Hundreds turn out in Northampton to remember veterans who preserved country’s freedoms

Last modified: Tuesday, May 27, 2014
NORTHAMPTON — Veterans Council of Northampton President Brad LeVay says he does not need a special day for remembering his fellow veterans.

LeVay, a Marine veteran who fought in the Korean War, says he will always feel the loss of those who gave the country its freedoms.

“It was the veteran, not the preacher, who gave freedom of religion,” LeVay said during a Memorial Day commemoration at the Park Street Cemetery on Monday. “It was the veteran, not the politician, who has given us the right to vote.”

Hundreds turned out Monday for the city’s Memorial Day events, starting with the annual parade through Florence center during which spectators as well as marchers donned their finest patriotic garb.

Many families held American flags, and Kathleen McGovern of Northampton even tucked a small flag into the collar of her Goldendoodle, Kaylie. McGovern said she has been coming to the parade for around 40 years, primarily to honor the veterans. “They sure deserve it,” she said.

At the same time, she added, she enjoys cheering on the small children who are part of the march.

Girl Scout troops tossed candy in all directions, sending youngsters lunging from the sidewalks to gather what they could. Girls marching with the Northampton School of Dance occasionally leaped out from behind their banner and did cartwheels in the street.

As the parade passed, its soundtrack changed from the solemn beats of the Connecticut River Valley Field Music to the peppy sounds of the Expandable Brass Band.

Also marching was a group from Soldier On, a nonprofit in Leeds dedicated to ending homelessness for veterans. Behind them was the “Sully Van,” the organization’s handicapped-accessible van, named for late Soldier On resident Eugene Sullivan Jr.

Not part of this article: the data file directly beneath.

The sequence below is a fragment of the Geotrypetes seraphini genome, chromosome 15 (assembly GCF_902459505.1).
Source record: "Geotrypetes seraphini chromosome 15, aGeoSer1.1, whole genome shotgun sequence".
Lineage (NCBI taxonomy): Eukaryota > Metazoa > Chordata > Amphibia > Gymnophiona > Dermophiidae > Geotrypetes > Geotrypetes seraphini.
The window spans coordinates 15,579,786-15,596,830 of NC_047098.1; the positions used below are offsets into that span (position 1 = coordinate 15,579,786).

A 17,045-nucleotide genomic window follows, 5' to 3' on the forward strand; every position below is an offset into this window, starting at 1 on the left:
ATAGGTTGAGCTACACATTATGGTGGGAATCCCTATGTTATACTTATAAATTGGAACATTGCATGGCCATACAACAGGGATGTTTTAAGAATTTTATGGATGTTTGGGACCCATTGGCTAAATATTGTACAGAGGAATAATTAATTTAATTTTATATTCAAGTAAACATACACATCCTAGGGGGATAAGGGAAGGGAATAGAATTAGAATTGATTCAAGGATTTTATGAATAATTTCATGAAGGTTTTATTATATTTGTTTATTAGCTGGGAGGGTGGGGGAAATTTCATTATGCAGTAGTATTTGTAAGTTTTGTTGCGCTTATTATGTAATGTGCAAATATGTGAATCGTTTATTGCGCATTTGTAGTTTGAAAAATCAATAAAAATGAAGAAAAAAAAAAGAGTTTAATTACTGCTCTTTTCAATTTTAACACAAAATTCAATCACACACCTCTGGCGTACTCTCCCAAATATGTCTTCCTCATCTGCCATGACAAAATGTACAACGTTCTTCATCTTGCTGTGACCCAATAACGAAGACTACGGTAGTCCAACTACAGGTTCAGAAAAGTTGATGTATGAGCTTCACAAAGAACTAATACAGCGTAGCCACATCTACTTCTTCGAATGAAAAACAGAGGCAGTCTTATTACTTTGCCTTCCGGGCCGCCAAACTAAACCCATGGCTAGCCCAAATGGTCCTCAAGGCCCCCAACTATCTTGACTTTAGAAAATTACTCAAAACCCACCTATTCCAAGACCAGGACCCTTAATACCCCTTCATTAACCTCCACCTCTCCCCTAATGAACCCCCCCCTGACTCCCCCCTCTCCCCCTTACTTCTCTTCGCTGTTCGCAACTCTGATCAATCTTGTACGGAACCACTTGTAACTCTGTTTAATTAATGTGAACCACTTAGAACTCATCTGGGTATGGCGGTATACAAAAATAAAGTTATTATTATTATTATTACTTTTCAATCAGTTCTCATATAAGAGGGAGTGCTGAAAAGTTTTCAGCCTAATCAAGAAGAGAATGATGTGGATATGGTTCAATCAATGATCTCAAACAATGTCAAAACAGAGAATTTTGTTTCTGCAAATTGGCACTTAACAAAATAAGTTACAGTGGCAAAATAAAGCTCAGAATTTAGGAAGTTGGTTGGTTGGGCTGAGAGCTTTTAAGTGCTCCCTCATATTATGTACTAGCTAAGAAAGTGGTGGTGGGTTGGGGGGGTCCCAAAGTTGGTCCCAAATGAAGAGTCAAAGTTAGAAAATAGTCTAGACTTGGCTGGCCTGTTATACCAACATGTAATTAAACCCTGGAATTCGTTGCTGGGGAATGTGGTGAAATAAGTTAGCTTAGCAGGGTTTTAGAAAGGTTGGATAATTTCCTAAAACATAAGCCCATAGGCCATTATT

The parade ended at the entrance to the cemetery, where Mayor David J. Narkewicz opened the ceremonies by reading a Memorial Day proclamation.

The keynote speaker was Army Lt. Col. Deborah Foley, a Florence resident since 1999. She spoke of her 25-year career, including her return from deployment with post-traumatic stress disorder and traumatic brain injury, calling these the “invisible wounds” of soldiers.

Foley told of seeking treatment at the VA Central Western Massachusetts Healthcare System in Leeds, and credited her family for their support.

“Remember, not all soldiers, sailors or Marines come back with visible wounds,” Foley said.

Also during the ceremony, Steven James Connor, director of the Central Hampshire Veterans Services District, announced that the remains of U.S. Army Sgt. Richard Archambeault, a Northampton resident who was a prisoner of war/missing in action in North Korea in 1950, had been identified in April. Archambeault’s nephew Steven Archambeault of Florence briefly addressed the crowd to express his gratitude that his uncle will soon be buried.

“It makes me feel so beautiful that this is going to happen,” Archambeault said, becoming visibly emotional.

Foley and Connor read the names of Northampton veterans who have died within the past year. Connor noted that his father, James Connor, and brother, Daniel Connor, were among them.

“I’m sure many of you recognize those names,” Connor added. “Let’s remember them the whole year long.”